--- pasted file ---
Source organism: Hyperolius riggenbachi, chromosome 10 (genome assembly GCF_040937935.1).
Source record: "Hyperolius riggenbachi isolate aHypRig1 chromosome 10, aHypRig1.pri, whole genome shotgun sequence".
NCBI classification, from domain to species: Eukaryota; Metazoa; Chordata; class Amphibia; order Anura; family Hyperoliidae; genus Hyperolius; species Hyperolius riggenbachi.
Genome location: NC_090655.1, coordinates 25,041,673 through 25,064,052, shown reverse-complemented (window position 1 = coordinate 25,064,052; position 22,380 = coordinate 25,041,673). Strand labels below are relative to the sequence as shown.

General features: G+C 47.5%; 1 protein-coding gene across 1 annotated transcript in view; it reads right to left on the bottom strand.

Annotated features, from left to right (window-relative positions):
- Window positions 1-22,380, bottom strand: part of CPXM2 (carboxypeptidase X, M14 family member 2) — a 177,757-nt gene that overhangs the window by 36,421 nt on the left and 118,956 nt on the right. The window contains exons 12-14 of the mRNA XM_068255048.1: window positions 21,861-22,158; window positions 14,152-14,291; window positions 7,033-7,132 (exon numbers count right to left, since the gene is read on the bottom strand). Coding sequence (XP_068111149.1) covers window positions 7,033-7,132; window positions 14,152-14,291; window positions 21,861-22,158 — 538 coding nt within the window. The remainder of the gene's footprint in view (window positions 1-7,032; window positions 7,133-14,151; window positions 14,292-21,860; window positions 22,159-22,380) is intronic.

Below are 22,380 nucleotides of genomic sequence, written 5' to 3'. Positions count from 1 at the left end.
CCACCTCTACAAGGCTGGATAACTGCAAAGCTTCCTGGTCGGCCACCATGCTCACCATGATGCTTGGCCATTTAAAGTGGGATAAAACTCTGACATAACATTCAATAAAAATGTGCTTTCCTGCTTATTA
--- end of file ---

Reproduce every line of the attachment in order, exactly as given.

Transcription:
Source organism: Hyperolius riggenbachi, chromosome 10 (genome assembly GCF_040937935.1).
Source record: "Hyperolius riggenbachi isolate aHypRig1 chromosome 10, aHypRig1.pri, whole genome shotgun sequence".
NCBI classification, from domain to species: Eukaryota; Metazoa; Chordata; class Amphibia; order Anura; family Hyperoliidae; genus Hyperolius; species Hyperolius riggenbachi.
Genome location: NC_090655.1, coordinates 25,041,673 through 25,064,052, shown reverse-complemented (window position 1 = coordinate 25,064,052; position 22,380 = coordinate 25,041,673). Strand labels below are relative to the sequence as shown.

General features: G+C 47.5%; 1 protein-coding gene across 1 annotated transcript in view; it reads right to left on the bottom strand.

Annotated features, from left to right (window-relative positions):
- Window positions 1-22,380, bottom strand: part of CPXM2 (carboxypeptidase X, M14 family member 2) — a 177,757-nt gene that overhangs the window by 36,421 nt on the left and 118,956 nt on the right. The window contains exons 12-14 of the mRNA XM_068255048.1: window positions 21,861-22,158; window positions 14,152-14,291; window positions 7,033-7,132 (exon numbers count right to left, since the gene is read on the bottom strand). Coding sequence (XP_068111149.1) covers window positions 7,033-7,132; window positions 14,152-14,291; window positions 21,861-22,158 — 538 coding nt within the window. The remainder of the gene's footprint in view (window positions 1-7,032; window positions 7,133-14,151; window positions 14,292-21,860; window positions 22,159-22,380) is intronic.

Below are 22,380 nucleotides of genomic sequence, written 5' to 3'. Positions count from 1 at the left end.
CCACCTCTACAAGGCTGGATAACTGCAAAGCTTCCTGGTCGGCCACCATGCTCACCATGATGCTTGGCCATTTAAAGTGGGATAAAACTCTGACATAACATTCAATAAAAATGTGCTTTCCTGCTTATTA